The periodic table, also known as the periodic table of elements, is a tabular display of the chemical elements, which are arranged by atomic number, electron setup, and repeating chemical properties. The structure of the table shows occasional (popular things/general ways things are going). The seven rows of the table, called periods, generally have metals on the left and nonmetals on the right. The columns, called groups, contain elements with almost the same chemical behaviours. Six groups have accepted names as well as assigned numbers: for example, group 17 elements are the halogens; and group 18 are the noble gases. Also displayed are four simple rectangular areas or blocks connected with the filling of different atomic orbitals.
The elements from atomic numbers 1 (hydrogen) to 118 (oganesson) have all been discovered or synthesized, completing seven full rows of the periodic table. The first 94 elements, hydrogen to plutonium, all happen naturally, though some are found only in trace amounts and a few were discovered in nature only after having first been created. Elements 95 to 118 have only been created in laboratories, nuclear reactors, or nuclear explosions. The synthesis of elements having higher atomic numbers is now being chased after: these elements would begin an eighth row, and theoretical work has been done to suggest possible candidates for this extension. Many synthetic radioisotopes of naturally happening elements have also been produced in laboratories.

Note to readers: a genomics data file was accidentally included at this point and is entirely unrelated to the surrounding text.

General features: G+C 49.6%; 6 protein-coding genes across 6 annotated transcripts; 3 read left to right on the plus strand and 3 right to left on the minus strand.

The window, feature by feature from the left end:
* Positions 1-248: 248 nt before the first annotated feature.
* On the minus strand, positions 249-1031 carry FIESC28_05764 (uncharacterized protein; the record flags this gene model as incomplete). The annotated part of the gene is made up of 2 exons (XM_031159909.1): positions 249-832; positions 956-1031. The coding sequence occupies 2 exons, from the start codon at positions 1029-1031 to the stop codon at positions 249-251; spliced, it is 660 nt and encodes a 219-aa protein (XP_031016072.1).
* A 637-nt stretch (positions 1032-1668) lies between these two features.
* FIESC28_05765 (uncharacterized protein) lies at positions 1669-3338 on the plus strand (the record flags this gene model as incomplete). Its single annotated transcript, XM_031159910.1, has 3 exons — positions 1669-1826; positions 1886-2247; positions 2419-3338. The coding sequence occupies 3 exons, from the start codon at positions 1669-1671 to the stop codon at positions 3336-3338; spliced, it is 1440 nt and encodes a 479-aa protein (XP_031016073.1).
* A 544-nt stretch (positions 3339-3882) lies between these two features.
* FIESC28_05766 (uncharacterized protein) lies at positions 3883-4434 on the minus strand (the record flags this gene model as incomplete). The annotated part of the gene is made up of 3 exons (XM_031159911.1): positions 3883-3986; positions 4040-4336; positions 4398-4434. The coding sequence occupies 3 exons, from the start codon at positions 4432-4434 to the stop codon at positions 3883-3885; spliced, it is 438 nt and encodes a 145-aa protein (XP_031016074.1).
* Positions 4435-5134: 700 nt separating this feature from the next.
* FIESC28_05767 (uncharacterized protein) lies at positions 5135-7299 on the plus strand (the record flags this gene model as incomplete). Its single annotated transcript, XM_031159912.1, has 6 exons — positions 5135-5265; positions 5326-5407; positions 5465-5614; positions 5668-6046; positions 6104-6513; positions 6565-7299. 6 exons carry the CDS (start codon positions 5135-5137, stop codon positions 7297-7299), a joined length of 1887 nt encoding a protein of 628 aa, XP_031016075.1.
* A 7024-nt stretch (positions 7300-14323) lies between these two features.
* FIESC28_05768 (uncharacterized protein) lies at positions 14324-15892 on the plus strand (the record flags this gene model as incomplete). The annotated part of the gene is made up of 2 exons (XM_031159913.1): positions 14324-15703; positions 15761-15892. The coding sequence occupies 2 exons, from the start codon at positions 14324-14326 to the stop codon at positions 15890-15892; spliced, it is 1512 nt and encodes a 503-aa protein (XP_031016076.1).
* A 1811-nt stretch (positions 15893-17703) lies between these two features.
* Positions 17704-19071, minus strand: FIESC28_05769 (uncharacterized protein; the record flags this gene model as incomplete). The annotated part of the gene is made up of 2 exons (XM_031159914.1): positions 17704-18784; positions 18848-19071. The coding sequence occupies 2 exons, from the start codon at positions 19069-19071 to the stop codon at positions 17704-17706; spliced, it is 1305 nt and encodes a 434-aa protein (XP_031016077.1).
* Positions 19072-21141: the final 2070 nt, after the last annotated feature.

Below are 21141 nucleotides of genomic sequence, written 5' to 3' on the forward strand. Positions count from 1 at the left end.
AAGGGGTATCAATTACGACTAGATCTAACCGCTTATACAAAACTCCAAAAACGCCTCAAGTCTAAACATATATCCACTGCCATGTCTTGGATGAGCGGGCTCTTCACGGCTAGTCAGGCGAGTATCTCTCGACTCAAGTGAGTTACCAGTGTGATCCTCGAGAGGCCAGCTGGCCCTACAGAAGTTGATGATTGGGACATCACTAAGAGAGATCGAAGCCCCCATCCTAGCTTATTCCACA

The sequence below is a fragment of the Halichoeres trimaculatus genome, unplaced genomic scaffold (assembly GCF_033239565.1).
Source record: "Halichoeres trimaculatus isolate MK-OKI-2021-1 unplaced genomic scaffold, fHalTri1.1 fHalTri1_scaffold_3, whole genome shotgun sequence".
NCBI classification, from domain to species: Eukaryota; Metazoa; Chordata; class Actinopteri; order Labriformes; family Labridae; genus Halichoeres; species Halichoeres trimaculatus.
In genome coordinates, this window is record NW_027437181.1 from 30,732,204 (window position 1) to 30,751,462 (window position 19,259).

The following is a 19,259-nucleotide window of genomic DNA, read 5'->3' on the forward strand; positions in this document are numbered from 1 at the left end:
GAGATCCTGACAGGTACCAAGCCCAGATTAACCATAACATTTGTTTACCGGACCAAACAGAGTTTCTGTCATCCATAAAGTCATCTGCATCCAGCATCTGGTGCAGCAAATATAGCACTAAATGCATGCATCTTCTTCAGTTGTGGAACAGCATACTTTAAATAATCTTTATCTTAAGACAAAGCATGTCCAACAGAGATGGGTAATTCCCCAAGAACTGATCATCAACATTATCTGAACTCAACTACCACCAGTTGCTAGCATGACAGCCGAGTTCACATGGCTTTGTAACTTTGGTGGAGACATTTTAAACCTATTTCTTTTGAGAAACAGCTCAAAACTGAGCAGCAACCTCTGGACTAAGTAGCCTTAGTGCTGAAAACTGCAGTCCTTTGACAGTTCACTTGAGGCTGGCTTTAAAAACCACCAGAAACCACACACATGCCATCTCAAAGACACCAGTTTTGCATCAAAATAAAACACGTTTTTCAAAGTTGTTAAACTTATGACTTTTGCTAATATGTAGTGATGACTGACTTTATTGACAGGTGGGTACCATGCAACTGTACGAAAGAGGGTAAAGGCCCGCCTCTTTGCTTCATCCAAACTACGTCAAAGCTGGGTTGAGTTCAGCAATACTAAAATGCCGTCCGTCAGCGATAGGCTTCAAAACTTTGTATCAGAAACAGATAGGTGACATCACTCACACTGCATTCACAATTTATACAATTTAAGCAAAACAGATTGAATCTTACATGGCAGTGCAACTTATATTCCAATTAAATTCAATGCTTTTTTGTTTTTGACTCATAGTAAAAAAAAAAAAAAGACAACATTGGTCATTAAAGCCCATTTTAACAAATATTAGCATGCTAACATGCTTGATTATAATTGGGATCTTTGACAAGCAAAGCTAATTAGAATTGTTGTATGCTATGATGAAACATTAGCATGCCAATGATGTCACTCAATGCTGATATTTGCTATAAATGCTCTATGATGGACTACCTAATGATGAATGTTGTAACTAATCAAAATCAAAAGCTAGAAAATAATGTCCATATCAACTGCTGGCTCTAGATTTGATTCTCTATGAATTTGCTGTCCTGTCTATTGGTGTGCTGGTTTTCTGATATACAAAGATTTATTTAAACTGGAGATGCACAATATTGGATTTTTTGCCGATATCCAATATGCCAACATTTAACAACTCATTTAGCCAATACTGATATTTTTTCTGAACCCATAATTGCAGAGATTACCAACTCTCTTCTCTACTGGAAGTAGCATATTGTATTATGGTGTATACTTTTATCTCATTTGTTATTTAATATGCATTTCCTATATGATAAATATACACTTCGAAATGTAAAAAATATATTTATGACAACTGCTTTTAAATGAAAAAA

The organization of the periodic table can be used to get relationships between the different element properties, and also to predict chemical properties and behaviours of undiscovered or newly created elements. Russian chemist Dmitri Mendeleev published the first recognizable periodic table in 1869, developed mainly to illustrate occasional trends of the then-known elements. He also predicted some properties of unidentified elements that were expected to fill gaps within the table. Most of his forecasts soon proved to be correct, ending with the discovery of gallium and germanium in 1875 and 1886, which backed up his predictions. Mendeleev’s idea has been slowly expanded and fine tuned with the discovery of further new elements and the development of new theoretical models to explain chemical behaviour. The modern periodic table now provides a useful base for carefully studying chemical reactions, and continues to be widely used in chemistry, nuclear physics and other sciences. Some ongoing discussion remains about the placement and categorisation of particular elements, the future extension and limits of the table, and whether there is the best form of the table.